Otium, the new restaurant at the Broad museum, is just as beautiful as you’d think
The interior of Otium, the new restaurant from chef Tim Hollingsworth, next to the Broad museum.(Sierra Prescott)
A view of the dining room at Otium.(Sierra Prescott)
A view of the Los Angeles skyline from the open kitchen and dining room of Otium.(Sierra Prescott)
Otium opened in November in partnership with the new Broad museum, which opened in September.(Sierra Prescott)
Chef Tim Hollingsworth outside his new restaurant, Otium, in downtown Los Angeles.(Sierra Prescott)
The foie gras funnel cake from Otium.(Otium)
Steak and eggs at Otium.(Sierra Prescott)
Hamachi with nori, avocado and sweet and sour tomatoes at Otium.
The lobster roll with celery salt chips at Otium.
A kale salad is prepared in the open kitchen at Otium.(Sierra Prescott)
Crispy potatoes with lemon salt and Aleppo pepper.
Falafel with cucumbers and Meyer lemon.
Mille-feuille with vanilla mousseline and hazelnut praline at Otium.
Otium’s ice cream sundae.(Sierra Prescott)
To get to Otium, the newly opened and highly anticipated restaurant from Tim Hollingsworth, the chef whose credits include 13 years at the French Laundry, first you head to the Broad, Eli Broad’s new museum in downtown Los Angeles. Even if you don’t go inside the museum, you will go past it. This is not accidental. Otium opened a few weeks ago in partnership with the museum, which opened in September.
Thus you head to Grand Avenue, maybe past Disney Hall and the lines at the new museum, past the La Marzocco espresso cart that Otium has conveniently set up near the Broad’s doors, past the copper heat lamps and fire pits and cabbages and rosemary and violets in the boxes that line the restaurant’s outdoor patio, and into the restaurant itself. It is as beautiful as you’d think it would be.
Look up and you see hanging glass teardrops; look past the bar and you see a giant leafy wall mural that looks like a mash-up of things Neil Gaiman and Lewis Carroll would paint. Look past the cozy tables and into the open kitchen that dominates the space and you’ll likely see Hollingsworth working near the wood-burning stove near the stacked firewood. The sense that you’re inside the kitchen as much as outside of it is also not accidental.
Hollingsworth, who had moved from Los Angeles to open the Studio City barbecue restaurant Barrel & Ashes, says that partnering with both Eli Broad and Bill Chait, the prolific restaurateur who also owns Barrel & Ashes, was not exactly a tough decision.
“After leaving the French Laundry, it was my time to think,” the chef said recently, standing in the center of his restaurant, a view of the Broad in one direction, Bunker Hill in the other. “Then this project came about, and it was too great to pass up.” Otium is in a purpose-built two-story space that sits atop a bridge above Hope Street and has the windows to showcase the view. “Building your first restaurant on a bridge: Check that off the list!”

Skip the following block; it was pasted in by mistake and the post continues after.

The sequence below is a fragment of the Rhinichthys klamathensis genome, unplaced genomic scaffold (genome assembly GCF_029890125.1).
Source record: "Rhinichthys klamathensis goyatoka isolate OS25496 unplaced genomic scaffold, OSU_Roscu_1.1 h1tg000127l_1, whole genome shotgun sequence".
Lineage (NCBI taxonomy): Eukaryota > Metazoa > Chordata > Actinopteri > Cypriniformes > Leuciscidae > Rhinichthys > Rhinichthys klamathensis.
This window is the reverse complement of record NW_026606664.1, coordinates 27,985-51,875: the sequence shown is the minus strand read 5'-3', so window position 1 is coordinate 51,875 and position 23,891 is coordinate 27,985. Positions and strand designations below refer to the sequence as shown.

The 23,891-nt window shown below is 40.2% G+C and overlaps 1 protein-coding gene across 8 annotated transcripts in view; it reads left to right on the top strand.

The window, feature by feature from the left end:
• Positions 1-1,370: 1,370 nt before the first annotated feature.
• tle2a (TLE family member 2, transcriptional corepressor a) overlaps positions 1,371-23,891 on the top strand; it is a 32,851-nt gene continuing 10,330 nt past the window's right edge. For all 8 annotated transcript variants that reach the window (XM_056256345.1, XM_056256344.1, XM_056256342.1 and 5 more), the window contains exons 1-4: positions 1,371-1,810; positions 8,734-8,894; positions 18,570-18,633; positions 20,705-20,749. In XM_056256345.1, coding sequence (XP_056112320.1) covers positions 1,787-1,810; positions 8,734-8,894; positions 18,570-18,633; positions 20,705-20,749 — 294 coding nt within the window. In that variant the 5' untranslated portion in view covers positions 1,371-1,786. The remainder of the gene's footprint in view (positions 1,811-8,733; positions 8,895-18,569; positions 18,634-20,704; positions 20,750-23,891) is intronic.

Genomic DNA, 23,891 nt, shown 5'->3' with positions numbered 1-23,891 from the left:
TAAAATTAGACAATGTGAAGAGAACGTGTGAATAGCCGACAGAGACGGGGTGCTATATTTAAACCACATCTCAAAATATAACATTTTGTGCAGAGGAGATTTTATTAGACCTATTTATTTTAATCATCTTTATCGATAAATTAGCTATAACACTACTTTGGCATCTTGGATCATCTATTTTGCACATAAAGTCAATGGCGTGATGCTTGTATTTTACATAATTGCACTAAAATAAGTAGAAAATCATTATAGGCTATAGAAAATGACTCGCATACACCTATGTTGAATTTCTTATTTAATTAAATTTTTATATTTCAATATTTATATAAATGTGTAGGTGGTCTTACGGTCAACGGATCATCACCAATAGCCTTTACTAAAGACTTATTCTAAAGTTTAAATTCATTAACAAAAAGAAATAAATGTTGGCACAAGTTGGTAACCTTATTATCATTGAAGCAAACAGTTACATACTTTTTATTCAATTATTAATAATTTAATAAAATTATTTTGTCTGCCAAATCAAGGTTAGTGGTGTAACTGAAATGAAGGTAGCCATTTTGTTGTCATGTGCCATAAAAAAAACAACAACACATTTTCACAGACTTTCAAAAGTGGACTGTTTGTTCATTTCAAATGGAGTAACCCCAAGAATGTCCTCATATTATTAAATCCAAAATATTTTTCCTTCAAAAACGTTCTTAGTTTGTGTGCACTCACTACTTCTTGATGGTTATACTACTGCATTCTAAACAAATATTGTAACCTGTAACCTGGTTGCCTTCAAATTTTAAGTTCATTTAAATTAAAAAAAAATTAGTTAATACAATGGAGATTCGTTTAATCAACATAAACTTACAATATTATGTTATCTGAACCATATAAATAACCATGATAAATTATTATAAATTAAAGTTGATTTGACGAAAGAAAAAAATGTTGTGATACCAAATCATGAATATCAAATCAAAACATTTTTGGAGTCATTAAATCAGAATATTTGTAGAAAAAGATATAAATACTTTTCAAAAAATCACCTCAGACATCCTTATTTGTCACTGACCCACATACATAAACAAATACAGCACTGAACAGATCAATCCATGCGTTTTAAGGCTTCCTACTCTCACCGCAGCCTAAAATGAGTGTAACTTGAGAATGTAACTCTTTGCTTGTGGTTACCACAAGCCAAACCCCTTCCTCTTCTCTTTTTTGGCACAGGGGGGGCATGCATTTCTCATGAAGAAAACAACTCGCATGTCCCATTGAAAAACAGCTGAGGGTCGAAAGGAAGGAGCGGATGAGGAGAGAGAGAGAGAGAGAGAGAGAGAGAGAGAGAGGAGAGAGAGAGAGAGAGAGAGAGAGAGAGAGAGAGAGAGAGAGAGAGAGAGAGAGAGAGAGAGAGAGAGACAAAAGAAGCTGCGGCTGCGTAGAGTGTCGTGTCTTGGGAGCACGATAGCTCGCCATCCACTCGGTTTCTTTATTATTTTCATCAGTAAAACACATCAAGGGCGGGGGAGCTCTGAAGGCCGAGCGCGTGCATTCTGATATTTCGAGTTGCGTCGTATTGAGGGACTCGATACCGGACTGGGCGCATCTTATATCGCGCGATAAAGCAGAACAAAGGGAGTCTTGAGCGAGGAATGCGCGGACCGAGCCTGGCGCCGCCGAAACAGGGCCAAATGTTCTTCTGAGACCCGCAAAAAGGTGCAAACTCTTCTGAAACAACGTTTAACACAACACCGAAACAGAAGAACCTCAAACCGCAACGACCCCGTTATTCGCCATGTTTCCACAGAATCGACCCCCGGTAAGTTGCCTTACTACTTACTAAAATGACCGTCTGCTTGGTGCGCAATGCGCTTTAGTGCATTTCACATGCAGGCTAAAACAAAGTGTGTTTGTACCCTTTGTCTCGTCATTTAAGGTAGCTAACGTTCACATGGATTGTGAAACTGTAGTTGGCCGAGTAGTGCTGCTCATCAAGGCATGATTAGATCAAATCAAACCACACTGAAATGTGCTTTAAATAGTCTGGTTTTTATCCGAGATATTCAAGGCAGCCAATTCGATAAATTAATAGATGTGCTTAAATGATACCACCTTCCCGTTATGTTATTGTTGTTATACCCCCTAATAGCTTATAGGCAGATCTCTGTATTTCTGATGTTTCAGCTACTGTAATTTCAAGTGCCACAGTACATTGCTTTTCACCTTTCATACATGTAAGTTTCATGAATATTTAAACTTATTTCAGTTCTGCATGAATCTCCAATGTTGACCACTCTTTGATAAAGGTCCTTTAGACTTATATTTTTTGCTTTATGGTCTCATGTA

Hollingsworth says Otium is meant “to support the museum, to support the neighborhood. It needs to be more than just a restaurant.” So inside, the kitchen and the dining room are fluid, the lines between the two purposefully blurred, the communal tables straddling both. There’s an atrium upstairs with another communal table that will soon have a chef’s garden, and where there will be cooking and gardening classes for kids.
“I’m reevaluating what I think fine dining is,” says Hollingsworth, “and what’s important. Everything has to have a purpose.” Thus Otium is artful, but it is also pragmatic — both of which correlate nicely with the project of the museum and of Broad’s other works. Or at least, that’s the idea.
So there are vertical gardens from LA Urban Farms, tiles from Heath Ceramics, aprons by Hedley & Bennet, dishware from Irving Place Studio, as well as contributions from other local artists and providers. All those shiny pans? “Hestan nanobond technolog.” Right. And then there’s Hollingsworth’s food, which is itself a pretty great example of practical art.
Hollingsworth is cooking what could be described as food that bridges the gap between his past and present, which is to say between the fine dining he spent most of his career cooking, the barbecue of his most recent restaurant (the Texas-born chef grew up in Northern California), and the somewhat more casual, market-driven food that describes the current dining scene in L.A. Thus, in those gorgeous ceramic bowls, he’s putting ribbons of hamachi with avocado and tomatoes, or a salad of Little Gems with bottarga. And on the plates: a lobster roll with celery salt chips, or a tri-tip with fried egg rice and kimchi.
He’s also playing with the many donabi pots that line the shelves in what might be described as his communal kitchen. A recent dish contained smoked sea bass collar that Hollingsworth served with a plate of banchan and sauces, which was about as pretty and well-wrought as you’d think it would be.
And if you still think Hollingsworth is only doing fine dining, consider that Otium not only has that espresso cart but weekend brunch to go with it. And that when the chef cooks with foie gras, he’s lately been putting it into a funnel cake, a dish that would look right at home in the musuem’s third floor, next to all those Jeff Koons balloons.
Otium is open Tuesday through Sunday (closed on Mondays, as is the Broad), Tuesdays through Fridays from 11:30 a.m. to 3 p.m., Saturday and Sunday, 10:30 a.m. to 2:30 p.m. It will open for dinner on Dec. 8. 222 S. Hope St., Los Angeles, (213) 935-8500, otiumla.com.
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